During the study 23 pre-intervention patients and 19 post-intervention were included for analysis. Baseline and patient characteristics were similar for both groups (Tables 1 and 2). The incidence of rigors being documented was higher post-intervention than pre-intervention (31% Vs 8%, p=0.06). The most common causative bacteria pre-intervention was E. coli (n=18/23, 78%) and there were five patients with non-E.coli organisms (Enterobacter sp., Klebsiella sp., Morganella sp., Proteus sp., Pseudomonas aeruginosa). E.coli was also the most common organism post-intervention (n=17/19, 89%) with one other patient having Enterobacter sp. and one patient with Klebsiella sp.

Table 1 – Baseline Characteristics

Baseline characteristics Pre-intervention 2012-2013 % (n) Post-intervention Jul 2014 – Jun 2016 % (n) Chi-square P-value
Total patients included 23 19    
Nulliparity 43% (10/23) 36.8% (7/19) 0.186 0.66
BMI ≥ 30 18% (3/16) 11.7% (2/17) 0.303 0.58
Recurrent UTI 39% (9/23) 47% (9/19) 0.281 0.595
Fever at admission 30% (7/23) 31.5%(6/19) 0.0062 0.93
Rigor at admission 8.7%(2/23) 31.5%(6/19) 3.45 0.06
Dysuria at admission 82.6% (19/23) 73.6%(14/19) 0.48 0.488
Back pain at admission 100% (23/23) 89%(17/19) 2.48 0.11

Table 2 – Patient Characteristics

Patient characteristics Pre-intervention Post-intervention U-value P-value
  n Median n Median    
Age (years) 23 23 19 23 183 0.69
Gestation at admission (weeks) 23 23 19 22 189.5 0.82
Temperature (Co) 21 36.6 18 37 129 0.21
C-Reactive protein (mg/L) 17 28 19 55 104 0.17
Diastolic Bp mmHg 22 66.5 18 64 150.5 0.41
Systolic Bp mmHg 22 114.5 18 114.5 172 0.86
Pulse (beats per minute) 22 97 18 100 150 0.41
Respiratory rate 20 18 16 17 105 0.17
White cell count 22 11.8 19 14 135 0.13
Lymphocytes 21 1.5 19 1.3    
Neutrophils 22 8.82 19 11.2 124.5 0.07

The outcome measures are shown in table 3, of these a statistically significant difference pre and post- intervention can be seen in increased use of gentamicin (13% Vs 52%, p=0.006), increased number of renal ultrasounds ( 17% Vs 47%, p=0.04) and increased use of prophylaxis (21% Vs 68%, p=0.003). The proportion of patients receiving ≥10 days of IV antimicrobials decreased from 48% to 21% post-intervention (p=0.07). The three women who received IV therapy post-intervention for >10 days all had complicated cases – one required IV antibiotics for the duration of therapy as the causative organism was multi-drug resistant with no suitable oral option, one required admission to the high dependency unit for an acute kidney injury as a consequence of urinary tract sepsis, one had ureteric narrowing diagnosed by USS with a history of recurrent urinary tract infections, as her pregnancy was at the threshold of viability she was treated with additional caution.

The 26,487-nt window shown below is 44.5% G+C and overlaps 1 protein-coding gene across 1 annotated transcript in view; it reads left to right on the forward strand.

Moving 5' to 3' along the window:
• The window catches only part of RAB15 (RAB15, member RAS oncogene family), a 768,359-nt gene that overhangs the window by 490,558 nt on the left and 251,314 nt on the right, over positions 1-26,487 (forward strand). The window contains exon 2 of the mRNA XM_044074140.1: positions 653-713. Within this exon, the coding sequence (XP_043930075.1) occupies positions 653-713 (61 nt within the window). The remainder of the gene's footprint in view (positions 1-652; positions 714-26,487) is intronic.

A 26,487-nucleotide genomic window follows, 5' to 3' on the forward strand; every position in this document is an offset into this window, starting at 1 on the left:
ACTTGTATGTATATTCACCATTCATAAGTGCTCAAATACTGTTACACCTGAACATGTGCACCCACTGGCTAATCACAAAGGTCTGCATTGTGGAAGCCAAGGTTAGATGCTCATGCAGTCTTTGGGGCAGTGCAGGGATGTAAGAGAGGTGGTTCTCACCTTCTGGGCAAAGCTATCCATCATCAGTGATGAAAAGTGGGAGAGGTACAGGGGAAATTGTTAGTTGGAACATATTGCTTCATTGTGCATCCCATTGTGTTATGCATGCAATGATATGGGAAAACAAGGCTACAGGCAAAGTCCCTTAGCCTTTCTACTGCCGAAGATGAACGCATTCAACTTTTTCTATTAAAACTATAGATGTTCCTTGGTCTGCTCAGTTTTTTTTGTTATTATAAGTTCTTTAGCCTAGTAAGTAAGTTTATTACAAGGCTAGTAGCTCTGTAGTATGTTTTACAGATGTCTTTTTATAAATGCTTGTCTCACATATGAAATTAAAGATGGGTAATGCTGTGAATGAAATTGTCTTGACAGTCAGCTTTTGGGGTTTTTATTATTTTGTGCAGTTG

Table 3 Outcome measures in the pre- and post-intervention groups

Outcome measures Pre-intervention % (n) Post-intervention % (n) Chi square P-value
Total patients included 23 19    
Additional gentamicin given 13% (3/23) 52.6% (10/19) 7.448 0.006
IV to PO Switch performed at any stage during treatment 74%  (17/23) 79% (15/19) 0.14 0.706
Ten or more days of IV antimicrobials given 48%  (11/23) 21% (4/19) 3.171 0.07
Renal ultrasound performed 17.3% (4/23) 47.3% (9/19) 4.271 0.04
Renal OPD referral sent 48%  (11/23) 47.3% (9/19) 0.001 0.97
Chemoprophylaxis given 21.7% (5/23) 68.4% (13/19) 9.03 0.003
Patient re-admitted with pyelonephritis 24% (5/21)* 11.7% (2/17) 1.189 0.27

* 2 patients lost to follow up.

Readmission rates during the 2-year post-intervention period were lower than the pre-intervention period – 24% of patients were readmitted pre-intervention compared with 11.7% post-intervention (p = 0.27). Another consequence was an increase in the number of renal ultrasound scans (USS) performed.  The pathway recommends USS in settings where the patient has been non-responsive to therapy, where there is a concern regarding renal tract calculi, if there is a history of renal transplant or known structural abnormalities of the renal tract.  47.3% of women had USS performed once the pathway was in use compared with 17.3% in the pre-intervention period, a change that can be reliably attributed to the intervention (p=0.04).  Of the nine women who had USS performed in the post-intervention group, five were found to have an abnormality – four had hydronephrosis and one had a duplex kidney.